Simple application usage timer?
December 26, 2007 3:50 PM   Subscribe

As part of my new-year-self-improvement kick, I'd like to track the amount of time I spend browsing the web. Is there an app that will track how long a single application (in this case, Opera) is open each day, and show the total time somewhere on the desktop?

I thought it would be easy to find something like this, but I haven't had any luck.

There are lots of internet usage monitors which track the connection itself, but that won't do it, since I need to leave my email client connected throughout the day. There's a Firefox extension called TimeTracker that would probably work...if I used Firefox. And there are software metering applications that are designed for IT administrators, but they are intended for multiple computers and are way overkill for my needs.

I expect this would be quick to whip up as a Google Desktop gadget or an Opera widget, but alas, I don't have the coding skills to monitor the start and stop of a windows process, calculate the elapsed time and display it.

Thoughts, anyone?
posted by ad_hominem to Computers & Internet (11 answers total) 11 users marked this as a favorite
Google says TimeAnalyzer (shareware).
posted by blacklite at 4:04 PM on December 26, 2007

I think rescuetime may be what you're looking for. In addition to tracking general internet usage, rescuetime should also help you track lots of other things that may be relevant to your productivity kick.

Good luck!
posted by eisenkr at 4:23 PM on December 26, 2007

I have personally used TimeSnapper ( It's commercial software but you can evaluate it for free. One of its features is a report that shows total usage by application.
posted by drinkcoffee at 4:31 PM on December 26, 2007

It may be a bit too "Web 2.0," but Wakoopa also tracks how long you use each application, and compiles it (along with the usage of its other users) online.
posted by pzarquon at 4:56 PM on December 26, 2007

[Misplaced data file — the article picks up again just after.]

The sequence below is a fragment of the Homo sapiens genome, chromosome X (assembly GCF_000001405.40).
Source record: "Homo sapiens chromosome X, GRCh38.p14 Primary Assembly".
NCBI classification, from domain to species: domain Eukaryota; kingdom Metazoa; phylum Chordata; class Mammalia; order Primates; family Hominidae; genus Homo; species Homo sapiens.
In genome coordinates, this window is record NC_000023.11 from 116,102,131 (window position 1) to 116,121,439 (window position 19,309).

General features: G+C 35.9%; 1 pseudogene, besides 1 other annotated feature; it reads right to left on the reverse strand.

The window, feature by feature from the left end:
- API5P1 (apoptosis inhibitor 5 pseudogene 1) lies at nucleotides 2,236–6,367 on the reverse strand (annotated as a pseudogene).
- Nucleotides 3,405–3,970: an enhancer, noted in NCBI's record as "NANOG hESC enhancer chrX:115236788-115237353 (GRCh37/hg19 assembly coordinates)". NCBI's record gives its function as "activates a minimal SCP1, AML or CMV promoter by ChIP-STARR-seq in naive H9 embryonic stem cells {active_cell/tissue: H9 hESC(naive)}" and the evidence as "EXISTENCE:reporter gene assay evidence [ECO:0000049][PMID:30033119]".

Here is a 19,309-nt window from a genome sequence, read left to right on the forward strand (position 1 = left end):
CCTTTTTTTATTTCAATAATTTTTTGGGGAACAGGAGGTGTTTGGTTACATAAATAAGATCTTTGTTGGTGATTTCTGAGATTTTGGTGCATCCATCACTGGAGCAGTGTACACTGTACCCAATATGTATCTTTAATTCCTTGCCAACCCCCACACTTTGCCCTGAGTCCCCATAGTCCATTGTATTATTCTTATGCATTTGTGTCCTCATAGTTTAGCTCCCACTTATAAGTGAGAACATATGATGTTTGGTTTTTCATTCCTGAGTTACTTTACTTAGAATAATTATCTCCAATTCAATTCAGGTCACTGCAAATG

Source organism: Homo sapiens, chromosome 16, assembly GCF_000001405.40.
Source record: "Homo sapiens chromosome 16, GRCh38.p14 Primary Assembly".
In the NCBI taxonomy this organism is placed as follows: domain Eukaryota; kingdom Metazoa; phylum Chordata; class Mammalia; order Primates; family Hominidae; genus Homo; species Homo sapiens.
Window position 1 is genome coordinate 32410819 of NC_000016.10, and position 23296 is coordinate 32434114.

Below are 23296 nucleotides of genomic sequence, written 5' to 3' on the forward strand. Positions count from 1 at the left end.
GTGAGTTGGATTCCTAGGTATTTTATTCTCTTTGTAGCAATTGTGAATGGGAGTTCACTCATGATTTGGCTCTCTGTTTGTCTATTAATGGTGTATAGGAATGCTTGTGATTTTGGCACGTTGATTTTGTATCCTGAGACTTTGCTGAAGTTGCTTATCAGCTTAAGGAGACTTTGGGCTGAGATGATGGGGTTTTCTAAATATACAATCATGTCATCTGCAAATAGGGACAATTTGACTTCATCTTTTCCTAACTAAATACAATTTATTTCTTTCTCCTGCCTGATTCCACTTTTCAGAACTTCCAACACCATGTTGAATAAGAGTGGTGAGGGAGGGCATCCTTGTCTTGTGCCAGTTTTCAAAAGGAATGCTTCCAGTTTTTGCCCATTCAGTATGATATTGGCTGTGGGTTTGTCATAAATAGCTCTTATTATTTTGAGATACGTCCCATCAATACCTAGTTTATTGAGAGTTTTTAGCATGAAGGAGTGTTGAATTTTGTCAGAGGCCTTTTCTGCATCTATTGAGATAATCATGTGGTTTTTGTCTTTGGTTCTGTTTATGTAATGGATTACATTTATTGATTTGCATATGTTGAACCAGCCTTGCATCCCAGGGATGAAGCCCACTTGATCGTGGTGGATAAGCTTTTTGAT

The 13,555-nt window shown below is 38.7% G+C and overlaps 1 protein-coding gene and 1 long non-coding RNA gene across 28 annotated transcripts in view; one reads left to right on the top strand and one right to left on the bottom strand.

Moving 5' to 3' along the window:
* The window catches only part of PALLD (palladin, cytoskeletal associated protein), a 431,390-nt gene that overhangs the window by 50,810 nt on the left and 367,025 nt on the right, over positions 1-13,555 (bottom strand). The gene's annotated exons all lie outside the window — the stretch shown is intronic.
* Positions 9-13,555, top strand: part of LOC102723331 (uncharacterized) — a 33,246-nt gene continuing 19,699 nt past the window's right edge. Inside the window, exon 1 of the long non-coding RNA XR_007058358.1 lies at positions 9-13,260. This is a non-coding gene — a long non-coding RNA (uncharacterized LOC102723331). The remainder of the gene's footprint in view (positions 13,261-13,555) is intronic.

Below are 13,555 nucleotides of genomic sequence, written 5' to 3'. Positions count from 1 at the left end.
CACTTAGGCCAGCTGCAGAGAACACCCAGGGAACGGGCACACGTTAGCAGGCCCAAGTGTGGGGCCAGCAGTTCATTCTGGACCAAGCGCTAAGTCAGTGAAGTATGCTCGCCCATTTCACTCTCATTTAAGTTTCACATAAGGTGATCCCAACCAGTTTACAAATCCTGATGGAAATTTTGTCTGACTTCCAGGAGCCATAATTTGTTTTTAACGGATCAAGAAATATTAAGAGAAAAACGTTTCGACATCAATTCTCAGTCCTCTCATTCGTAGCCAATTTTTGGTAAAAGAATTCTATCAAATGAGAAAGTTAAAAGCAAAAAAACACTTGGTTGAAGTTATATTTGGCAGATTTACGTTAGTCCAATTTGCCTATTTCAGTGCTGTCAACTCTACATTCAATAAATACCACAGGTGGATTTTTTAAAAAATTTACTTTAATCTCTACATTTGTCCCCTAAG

Thanks, folks! They're all cool productivity apps, but none of them seem to have the key piece I'm looking for: a persistent desktop (or systray) display that tells me how long I've used a particular application today. I'd like to be able to look and say, "I've used Opera for 1 hour and 45 minutes today; I've only got 15 minutes left in my allotment for today."

Any other ideas?
posted by ad_hominem at 5:42 PM on December 26, 2007

timetracker for firefox shows you how much time you've used it for the day in a clock at the bottom of the browser (...and i was doing so well at keeping it under two hours for a while there...).
posted by nevers at 5:58 PM on December 26, 2007 [1 favorite]

Check out the dozens of items under the time-tracker tag at Lifehacker. You might find something you like.
posted by exhilaration at 7:56 PM on December 26, 2007

Just to clarify, I'm assuming by your reference to the system tray that you're looking for a Windows app that does this?
First, this.

Also, I'd suggest searching for parental controls that will do what you want (perhaps also using the search term "quota"). If you found a parental control program that enforces a four-hour limit on use of a browser, etc., that would fulfill the need you're describing to us.
posted by WCityMike at 9:24 PM on December 26, 2007

Seconding eisenkr's suggestion of rescuetime. I've been using for some time now and the analysis you can get once you've tagged all your applications and websites is very nice - and often depressing.
posted by your mildly obsessive average geek at 12:47 AM on December 27, 2007

Another program to look at is TimeSprite. While it doesn't actually display the amount of time you've used an application in the system tray, it only takes two clicks to get that info. I think it does the rest of what you want.

I know it's frustrating when there are only programs out there that do something close to what you want, but not quite right. I use TimeSprite myself, and that's my situation. It's good enough for what I want, and comes closer than anything else I found, so it's what I end up being stuck with.
posted by Emanuel at 5:01 PM on December 27, 2007

Thanks, everyone. These are all very interesting applications, and I'll try them out.
I think I'll also start chatting up developers and see if I can get one to build exactly what I'm looking for. Would there be other uses for an application that simply times how long a particular executable has been running in a given time period?
posted by ad_hominem at 10:29 AM on December 28, 2007

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